While I am sure there are many good reasons for you to stick with what you have, as long as Apple continues to make billions doing things their way, complaints that they haven't committed suicide trying to win customers who don't want to buy their hardware seem sort of pointless.
  • Re:That's great (Score:3, Insightful)

    by Daimanta (1140543) on Saturday December 22, 2007 @12:56PM (#21791434) Journal
    Agreed, 640k jokes about this ought to be enough for ANYBODY.
  • by Fantastic Lad (198284) on Saturday December 22, 2007 @01:14PM (#21791558)
    None. They all stand around complaining that the socket isn't compatible with the lightbulb they created from scratch, then demand that the makers of the socket tell them exactly how they built it or they'll sulk in the dark.

    Really? Linux works flawlessly in all my light sockets. I guess the system whereby engineers ask for specs from the people who want to sell them light sockets gets the job done.


    -FL

  • by JOrgePeixoto (853808) on Saturday December 22, 2007 @01:24PM (#21791628) Journal
    The summary claims that the *notebook manufacturers* are deliberately raising the price of DRAM chips.

    First, if they are doing that, they are benefiting the DRAM manufacturers, so they must have an agreement with them. I am not sure this would be legal.

    Second, a single notebook manufacturer would hardly have the market power to increase DRAM prices. Such a move would have to be coordinated among several manufacturers, and I doubt very much that would be legal.
  • by Bert64 (520050) <bertNO@SPAMslashdot.firenzee.com> on Saturday December 22, 2007 @01:27PM (#21791656) Homepage
    Well, what incentive do these OEMs have to keep memory prices high? They buy memory, surely they want to buy it as cheaply as possible.
    It looks more like these manufacturers are taking advantage of the low prices to boost the perceived value of their systems, and also offset some of the slowness associated with vista.
  • Re:That's great (Score:3, Insightful)

    by n0-0p (325773) on Saturday December 22, 2007 @01:35PM (#21791708)
    You're dead-on, but you forgot to mention that they have no incentive whatsoever to incur the massive overhead of implementing support for the broad range of commodity hardware that Windows must run on. Their control of the hardware not only buys them a nice profit margin, it also drastically reduces their development QA costs.
  • by smidget2k4 (847334) on Saturday December 22, 2007 @01:50PM (#21791786)
    If he doesn't own the company why should he care? And even if he does, isn't good service above gouging people for money? You want these people to come back, after all.
  • Re:That's great (Score:4, Insightful)

    by Joe U (443617) on Saturday December 22, 2007 @01:52PM (#21791794) Homepage Journal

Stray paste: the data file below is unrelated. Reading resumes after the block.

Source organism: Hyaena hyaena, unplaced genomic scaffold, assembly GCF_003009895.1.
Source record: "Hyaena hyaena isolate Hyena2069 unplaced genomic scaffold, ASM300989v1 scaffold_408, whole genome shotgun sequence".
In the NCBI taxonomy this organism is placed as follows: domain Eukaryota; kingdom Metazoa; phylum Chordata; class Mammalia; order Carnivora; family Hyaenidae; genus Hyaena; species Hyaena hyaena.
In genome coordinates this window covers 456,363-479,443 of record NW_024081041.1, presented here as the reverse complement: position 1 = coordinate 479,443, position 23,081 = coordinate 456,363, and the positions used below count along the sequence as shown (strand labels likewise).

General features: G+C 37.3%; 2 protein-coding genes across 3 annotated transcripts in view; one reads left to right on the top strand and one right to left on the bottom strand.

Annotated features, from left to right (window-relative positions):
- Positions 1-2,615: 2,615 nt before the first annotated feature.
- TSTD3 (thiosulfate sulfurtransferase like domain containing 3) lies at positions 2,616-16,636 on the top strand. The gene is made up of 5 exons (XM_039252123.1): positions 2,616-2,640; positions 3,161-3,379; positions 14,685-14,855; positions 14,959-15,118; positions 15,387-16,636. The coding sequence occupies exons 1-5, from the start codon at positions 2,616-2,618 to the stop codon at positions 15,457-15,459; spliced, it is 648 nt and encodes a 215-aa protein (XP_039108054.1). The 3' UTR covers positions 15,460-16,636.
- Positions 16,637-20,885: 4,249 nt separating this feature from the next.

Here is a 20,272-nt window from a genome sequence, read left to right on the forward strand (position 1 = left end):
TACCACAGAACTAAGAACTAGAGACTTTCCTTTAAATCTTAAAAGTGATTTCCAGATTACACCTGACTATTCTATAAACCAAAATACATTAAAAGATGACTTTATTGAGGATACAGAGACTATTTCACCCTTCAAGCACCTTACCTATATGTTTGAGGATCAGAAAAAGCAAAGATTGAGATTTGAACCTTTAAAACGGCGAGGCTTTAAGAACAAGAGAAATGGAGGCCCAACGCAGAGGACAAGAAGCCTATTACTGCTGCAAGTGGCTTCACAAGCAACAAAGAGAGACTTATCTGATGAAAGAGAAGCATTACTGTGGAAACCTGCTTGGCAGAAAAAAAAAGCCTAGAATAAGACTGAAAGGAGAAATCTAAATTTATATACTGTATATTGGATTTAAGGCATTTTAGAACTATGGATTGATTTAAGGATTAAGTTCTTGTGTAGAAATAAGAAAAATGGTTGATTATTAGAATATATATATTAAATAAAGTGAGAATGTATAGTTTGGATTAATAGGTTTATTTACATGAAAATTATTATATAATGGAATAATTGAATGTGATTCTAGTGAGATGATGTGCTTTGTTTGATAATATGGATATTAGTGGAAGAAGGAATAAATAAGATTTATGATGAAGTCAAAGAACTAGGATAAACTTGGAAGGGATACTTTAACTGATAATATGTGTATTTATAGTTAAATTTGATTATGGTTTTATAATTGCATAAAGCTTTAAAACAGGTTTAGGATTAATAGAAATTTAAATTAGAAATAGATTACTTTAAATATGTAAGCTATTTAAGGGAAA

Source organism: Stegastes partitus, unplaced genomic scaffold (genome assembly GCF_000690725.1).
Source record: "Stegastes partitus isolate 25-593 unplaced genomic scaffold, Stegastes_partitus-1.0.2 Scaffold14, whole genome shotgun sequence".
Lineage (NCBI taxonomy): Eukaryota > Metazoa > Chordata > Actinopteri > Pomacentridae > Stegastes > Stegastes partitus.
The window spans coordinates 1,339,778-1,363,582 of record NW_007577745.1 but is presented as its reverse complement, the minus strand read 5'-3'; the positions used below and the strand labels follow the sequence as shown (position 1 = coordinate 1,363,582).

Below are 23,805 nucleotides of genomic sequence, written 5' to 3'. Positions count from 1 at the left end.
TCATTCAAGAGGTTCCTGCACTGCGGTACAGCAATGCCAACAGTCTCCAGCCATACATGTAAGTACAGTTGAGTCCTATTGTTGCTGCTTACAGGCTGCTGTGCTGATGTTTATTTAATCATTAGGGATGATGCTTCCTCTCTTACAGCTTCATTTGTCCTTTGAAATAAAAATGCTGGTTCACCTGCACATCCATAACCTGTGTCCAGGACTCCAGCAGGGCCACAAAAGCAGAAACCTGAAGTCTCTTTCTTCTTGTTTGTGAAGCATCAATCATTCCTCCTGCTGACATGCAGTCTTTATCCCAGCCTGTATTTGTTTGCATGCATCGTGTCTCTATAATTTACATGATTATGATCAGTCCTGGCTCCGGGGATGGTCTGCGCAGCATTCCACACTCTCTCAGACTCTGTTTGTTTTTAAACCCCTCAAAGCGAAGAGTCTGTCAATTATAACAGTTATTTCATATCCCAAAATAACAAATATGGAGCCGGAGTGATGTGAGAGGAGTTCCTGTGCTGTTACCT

Basically, Microsoft and IBM decided that the color video buffer should always be at $A000, which pretty much limited you to 640K.

    Since the processor at the time only could access 1MB, 640K of the 1MB was enough for DOS and the 8088. Now, when the 80286 arrived, things changed. The 286 had a 16MB limit, but DOS was still acting like it was a 8088 (some part for compatibility, some for poor design switching between real/protected modes).
  • Re:That's great (Score:4, Insightful)

    by ShieldW0lf (601553) on Saturday December 22, 2007 @01:59PM (#21791850) Journal
    The really interesting thing about all this is, if the market continues to reject Vista on the basis that it's bad technology even when it's working properly, and they consider their choices to consist of either sticking with the Windows XP that they know or taking a risk on the Linux upstart which seems to have a trustworthy reputation, the simple fact that Linux is 64 bit could make it the only performance contender around on commodity hardware.

    When Vista isn't an acceptable option, you don't own a Mac, and you've got a gig of ram sitting there unused, that's a pretty powerful pressure to use another operating system.
  • Re:That's great (Score:3, Insightful)

    by macshit (157376) <[gro.ung] [ta] [selim]> on Saturday December 22, 2007 @04:06PM (#21792650) Homepage

    The margins they make on their "overpriced hardware" are the envy of the industry, and OS X is the main incentive people have for paying the hardware premium.

    Is there really all that much of a premium for Apple hardware these days?

    I don't own a Mac, but I was in the computer store yesterday where they had Mac laptops and desktops along with lots of other brands, and least the Mac laptops were cheaper than other "top" brands with the same processor/speed/memory (they all seem to have a Core 2 Duo at 2 GHz or so, and 1GB of RAM).

    The same is true of ipods -- they often seem to be cheaper than their competition (and the competition is almost always palpably more flimsy and tacky).